16-Year-Old Anti-Bullying Activist Wins Award in Princess Diana's Name: 'I Want to Be a Voice for Kids'
"I was a huge target for bullies. The things that they would say and do to me – and some other friends in that class – opened my eyes," Jaylen Arnold tells PEOPLE
Jaylen Arnold says some call him the “Alphabet Kid” — because he has a series of letters associated with his name.
They are TS, OCD and ASP and represent Tourette Syndrome, Obsessive Compulsive Disorder and Asperger Syndrome — conditions he deals with that have resulted in bullying since he was a young boy.
But the 16-year-old from Lakeland, Florida, has found the strength to turn his experiences into fighting bullying nationwide.
“I want to be a voice for the kids who don’t have one,” he tells PEOPLE.
Now, he is getting recognition from Prince William and Prince Harry, who will be at a special ceremony held by the Diana Award charity at St. James’s Palace in London on Thursday to commemorate their late mother, Princess Diana. Twenty young people from around the world who have made a “monumental impact” on society will be recipients of the Legacy Awards.
“It is really, really cool and I am still trying to process it,” Arnold says before boarding his first flight out of the U.S for London. “I have never been out of the country, but here we are being invited to be awarded by them. I am honored by it.”
Arnold’s campaigning began early. “I started to begin getting bullied when I was 8 years old because of Tourette’s, which is a neurological disability that I have that causes me to twitch and make weird noises,” he says.
“I was a huge target for bullies. The things that they would say and do to me – and some other friends in that class – opened my eyes. All of us were too scared to tell anyone and it only got worse. Thousands upon millions of kids are being harassed each and every day and are too scared to say anything about it.”
So, supported by his parents, Robin Arnold Eckelberger, 44, and Neil Eckelberger, 41, (he also has a sister Nina, 14), Arnold set up Jaylens Challenge, an online resource for support and information. The “next thing we knew the local newspapers wanted to do a story,” he says. And then the national media came calling.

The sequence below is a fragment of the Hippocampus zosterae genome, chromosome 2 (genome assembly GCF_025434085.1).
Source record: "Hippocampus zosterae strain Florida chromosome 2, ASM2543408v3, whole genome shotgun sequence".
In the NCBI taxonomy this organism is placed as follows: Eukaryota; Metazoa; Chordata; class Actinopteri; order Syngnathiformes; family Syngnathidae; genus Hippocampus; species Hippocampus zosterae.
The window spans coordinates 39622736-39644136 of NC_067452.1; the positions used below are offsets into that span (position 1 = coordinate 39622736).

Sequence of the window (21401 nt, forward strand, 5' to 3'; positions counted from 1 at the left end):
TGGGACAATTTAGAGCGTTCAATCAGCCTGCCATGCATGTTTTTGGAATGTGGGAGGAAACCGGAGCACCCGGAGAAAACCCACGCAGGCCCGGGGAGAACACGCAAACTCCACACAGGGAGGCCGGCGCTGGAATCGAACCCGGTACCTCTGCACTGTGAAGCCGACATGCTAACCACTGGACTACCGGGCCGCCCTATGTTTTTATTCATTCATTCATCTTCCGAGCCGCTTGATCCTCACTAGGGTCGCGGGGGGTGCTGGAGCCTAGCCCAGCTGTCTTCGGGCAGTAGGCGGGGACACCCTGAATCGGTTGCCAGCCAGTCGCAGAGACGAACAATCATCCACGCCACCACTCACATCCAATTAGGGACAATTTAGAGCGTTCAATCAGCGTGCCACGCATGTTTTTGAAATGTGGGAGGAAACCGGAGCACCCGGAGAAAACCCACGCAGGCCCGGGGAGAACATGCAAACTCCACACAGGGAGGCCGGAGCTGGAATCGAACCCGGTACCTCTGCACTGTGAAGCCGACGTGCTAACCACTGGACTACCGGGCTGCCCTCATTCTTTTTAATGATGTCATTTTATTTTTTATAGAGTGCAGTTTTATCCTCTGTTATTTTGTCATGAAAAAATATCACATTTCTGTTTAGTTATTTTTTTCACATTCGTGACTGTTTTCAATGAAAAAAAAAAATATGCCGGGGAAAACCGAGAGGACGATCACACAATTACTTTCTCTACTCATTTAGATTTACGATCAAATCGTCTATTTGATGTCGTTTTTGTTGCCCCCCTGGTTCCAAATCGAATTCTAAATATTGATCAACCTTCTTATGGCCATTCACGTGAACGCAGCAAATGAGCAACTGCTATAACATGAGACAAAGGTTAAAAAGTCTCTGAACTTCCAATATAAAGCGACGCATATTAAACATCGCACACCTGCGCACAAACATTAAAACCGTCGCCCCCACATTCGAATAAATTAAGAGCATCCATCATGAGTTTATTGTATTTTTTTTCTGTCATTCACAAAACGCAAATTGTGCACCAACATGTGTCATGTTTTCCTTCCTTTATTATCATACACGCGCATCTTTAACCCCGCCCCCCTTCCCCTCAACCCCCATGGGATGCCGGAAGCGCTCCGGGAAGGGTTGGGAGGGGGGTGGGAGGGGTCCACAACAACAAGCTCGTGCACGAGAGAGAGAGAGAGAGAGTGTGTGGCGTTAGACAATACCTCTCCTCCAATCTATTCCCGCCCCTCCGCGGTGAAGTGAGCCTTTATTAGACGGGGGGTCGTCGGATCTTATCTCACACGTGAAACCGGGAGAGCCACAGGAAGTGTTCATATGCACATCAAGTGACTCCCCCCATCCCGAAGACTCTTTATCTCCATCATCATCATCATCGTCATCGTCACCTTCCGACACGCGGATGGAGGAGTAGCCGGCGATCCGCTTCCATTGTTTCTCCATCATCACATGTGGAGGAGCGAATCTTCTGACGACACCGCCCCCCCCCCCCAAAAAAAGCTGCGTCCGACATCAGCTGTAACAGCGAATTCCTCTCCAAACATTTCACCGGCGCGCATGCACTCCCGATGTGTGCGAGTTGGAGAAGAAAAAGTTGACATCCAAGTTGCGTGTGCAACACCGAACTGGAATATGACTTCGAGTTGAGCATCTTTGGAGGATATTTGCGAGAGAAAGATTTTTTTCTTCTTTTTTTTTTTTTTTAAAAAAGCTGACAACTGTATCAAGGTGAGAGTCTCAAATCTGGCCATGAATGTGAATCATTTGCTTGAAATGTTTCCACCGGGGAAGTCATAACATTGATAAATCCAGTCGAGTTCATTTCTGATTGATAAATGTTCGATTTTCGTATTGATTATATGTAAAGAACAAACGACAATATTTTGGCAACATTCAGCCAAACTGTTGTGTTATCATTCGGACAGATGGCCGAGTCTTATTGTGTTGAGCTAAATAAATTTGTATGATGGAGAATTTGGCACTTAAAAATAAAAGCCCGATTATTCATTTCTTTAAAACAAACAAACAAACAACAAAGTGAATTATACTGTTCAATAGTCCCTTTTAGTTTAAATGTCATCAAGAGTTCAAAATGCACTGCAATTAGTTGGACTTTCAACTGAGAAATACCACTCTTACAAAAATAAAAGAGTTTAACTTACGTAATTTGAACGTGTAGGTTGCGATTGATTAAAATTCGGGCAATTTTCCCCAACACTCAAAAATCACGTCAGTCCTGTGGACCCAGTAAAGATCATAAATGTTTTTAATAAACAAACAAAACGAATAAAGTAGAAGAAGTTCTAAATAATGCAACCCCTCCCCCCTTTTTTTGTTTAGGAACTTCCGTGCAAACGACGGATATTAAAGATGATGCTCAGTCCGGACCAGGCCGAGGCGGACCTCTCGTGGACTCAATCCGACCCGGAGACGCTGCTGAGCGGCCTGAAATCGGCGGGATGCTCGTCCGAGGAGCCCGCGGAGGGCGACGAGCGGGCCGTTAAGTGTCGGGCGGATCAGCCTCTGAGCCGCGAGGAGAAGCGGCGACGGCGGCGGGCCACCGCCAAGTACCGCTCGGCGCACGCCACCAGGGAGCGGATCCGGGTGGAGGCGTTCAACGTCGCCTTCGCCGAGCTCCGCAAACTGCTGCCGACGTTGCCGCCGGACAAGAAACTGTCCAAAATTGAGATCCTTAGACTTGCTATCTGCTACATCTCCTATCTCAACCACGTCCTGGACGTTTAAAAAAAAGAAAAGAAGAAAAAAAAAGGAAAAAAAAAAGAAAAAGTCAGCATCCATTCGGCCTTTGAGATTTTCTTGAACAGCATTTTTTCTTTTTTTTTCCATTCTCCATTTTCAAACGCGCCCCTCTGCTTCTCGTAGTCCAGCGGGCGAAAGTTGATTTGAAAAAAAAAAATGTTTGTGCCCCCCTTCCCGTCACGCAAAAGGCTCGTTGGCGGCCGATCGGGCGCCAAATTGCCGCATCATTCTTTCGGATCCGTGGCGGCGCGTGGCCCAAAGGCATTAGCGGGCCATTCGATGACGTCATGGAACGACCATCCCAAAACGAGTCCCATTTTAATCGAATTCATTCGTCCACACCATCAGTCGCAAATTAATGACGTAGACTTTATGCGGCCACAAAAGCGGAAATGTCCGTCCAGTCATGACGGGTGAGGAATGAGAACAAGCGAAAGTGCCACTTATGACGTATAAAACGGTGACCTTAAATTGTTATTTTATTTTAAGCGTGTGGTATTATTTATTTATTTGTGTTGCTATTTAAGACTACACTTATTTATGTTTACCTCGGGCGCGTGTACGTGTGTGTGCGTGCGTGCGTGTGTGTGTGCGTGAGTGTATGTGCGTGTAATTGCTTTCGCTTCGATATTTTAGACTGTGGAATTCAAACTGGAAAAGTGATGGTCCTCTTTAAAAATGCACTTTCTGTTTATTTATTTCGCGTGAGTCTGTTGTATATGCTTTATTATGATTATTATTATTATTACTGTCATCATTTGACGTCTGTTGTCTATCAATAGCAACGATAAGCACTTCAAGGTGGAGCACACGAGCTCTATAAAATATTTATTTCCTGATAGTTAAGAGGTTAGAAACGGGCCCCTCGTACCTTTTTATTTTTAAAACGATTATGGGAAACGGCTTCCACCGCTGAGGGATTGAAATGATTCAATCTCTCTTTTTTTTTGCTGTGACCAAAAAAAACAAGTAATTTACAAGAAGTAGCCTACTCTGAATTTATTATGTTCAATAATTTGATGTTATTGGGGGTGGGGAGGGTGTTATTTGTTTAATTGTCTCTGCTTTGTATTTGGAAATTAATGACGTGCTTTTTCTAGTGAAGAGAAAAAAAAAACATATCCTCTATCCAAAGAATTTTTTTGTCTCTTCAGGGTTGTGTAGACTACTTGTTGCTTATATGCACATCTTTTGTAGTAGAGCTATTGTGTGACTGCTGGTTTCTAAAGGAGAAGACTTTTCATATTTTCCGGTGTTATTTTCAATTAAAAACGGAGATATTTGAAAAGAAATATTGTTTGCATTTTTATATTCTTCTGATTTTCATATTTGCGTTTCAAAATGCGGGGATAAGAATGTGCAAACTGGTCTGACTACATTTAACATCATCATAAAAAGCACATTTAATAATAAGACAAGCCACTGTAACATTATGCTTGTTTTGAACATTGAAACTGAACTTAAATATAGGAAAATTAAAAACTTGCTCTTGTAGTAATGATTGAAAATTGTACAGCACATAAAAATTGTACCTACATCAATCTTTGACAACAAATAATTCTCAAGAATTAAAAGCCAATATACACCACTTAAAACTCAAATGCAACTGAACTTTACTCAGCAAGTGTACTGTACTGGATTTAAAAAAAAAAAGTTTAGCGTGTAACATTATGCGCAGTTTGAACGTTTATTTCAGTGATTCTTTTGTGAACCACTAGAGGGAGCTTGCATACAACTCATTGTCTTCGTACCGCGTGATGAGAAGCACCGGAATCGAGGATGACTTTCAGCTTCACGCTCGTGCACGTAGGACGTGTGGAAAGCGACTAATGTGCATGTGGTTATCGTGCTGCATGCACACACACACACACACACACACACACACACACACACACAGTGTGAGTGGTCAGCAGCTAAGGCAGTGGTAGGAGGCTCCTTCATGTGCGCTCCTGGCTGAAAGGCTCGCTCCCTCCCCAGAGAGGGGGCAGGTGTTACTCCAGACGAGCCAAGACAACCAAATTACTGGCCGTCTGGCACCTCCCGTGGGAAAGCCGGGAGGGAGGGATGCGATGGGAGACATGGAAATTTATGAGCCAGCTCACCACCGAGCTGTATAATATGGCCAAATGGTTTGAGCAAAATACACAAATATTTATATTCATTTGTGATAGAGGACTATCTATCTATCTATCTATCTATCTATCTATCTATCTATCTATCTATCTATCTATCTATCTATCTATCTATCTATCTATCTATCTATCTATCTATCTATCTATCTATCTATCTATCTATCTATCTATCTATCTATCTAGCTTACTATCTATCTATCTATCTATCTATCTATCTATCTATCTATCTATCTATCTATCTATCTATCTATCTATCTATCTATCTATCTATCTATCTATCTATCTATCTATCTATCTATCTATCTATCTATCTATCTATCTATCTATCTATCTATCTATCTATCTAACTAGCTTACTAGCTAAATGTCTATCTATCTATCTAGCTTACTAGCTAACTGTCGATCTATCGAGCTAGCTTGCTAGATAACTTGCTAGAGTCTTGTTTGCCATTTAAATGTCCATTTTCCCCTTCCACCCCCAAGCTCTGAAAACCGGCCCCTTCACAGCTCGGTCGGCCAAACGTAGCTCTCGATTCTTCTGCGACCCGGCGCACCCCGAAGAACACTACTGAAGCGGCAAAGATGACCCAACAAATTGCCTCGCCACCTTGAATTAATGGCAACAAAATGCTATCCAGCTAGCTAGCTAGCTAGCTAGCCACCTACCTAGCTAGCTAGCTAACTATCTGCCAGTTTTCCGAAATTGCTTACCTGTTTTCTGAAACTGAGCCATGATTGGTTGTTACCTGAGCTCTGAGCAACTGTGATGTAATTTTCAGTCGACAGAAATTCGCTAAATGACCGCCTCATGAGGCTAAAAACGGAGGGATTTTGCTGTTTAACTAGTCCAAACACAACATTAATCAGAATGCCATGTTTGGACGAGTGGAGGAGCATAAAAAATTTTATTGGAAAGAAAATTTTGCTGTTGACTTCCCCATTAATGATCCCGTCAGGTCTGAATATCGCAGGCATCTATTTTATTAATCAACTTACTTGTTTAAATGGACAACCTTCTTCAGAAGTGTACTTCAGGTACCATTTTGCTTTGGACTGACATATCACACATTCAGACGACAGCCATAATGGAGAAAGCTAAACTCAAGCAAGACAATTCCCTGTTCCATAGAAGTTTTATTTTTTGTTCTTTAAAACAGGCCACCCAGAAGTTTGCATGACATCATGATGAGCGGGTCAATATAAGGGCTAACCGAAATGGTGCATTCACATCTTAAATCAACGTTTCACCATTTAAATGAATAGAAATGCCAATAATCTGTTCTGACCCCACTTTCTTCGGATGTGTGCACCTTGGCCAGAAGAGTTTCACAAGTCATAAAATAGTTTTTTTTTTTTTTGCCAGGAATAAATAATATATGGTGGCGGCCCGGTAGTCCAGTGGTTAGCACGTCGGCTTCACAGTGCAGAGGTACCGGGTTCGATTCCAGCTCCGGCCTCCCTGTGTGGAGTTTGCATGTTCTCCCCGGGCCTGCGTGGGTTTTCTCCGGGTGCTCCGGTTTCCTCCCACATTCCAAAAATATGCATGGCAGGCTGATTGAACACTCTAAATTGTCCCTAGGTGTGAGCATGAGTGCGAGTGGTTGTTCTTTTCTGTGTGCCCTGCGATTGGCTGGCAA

He now tours the country, giving talks about bullying and his condition and has spoken to around 200,000 kids in school assemblies. “Victims have come to us and told us we were inspirational, and that we have really helped them not being bystanders and to stand up for their friends. We have had bullies come up and say they have been affected in a good way.”
Now he is being honored in the late princess’s name. “Even though I wasn’t born when she passed away, I have read about the humanitarian work that she did. She is one of the most selfless figures I have seen – and I can see the genuine soul that she had and the giving nature that she had,” he says. “I feel like she was an angel.”
He praised the princes as well since they do “a lot of anti-bullying work too – it is really cool to see that they are continuing what their mother has done,” he adds.
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As he gains recognition, he is looking towards the future. His “No Bullies in School” events will kick in again when classes begin in the fall. “We try to talk to the young kids to start the school off right. We hope that we shine a light on everyone and show that kindness is the most important thing.”
The campaigning has also helped him. “I was unsure about who I would be able to reach, but there are so many people around us who have helped me be more confident in my disability. Hearing the stories of other kids I am inspired by them, just as they may be by me.”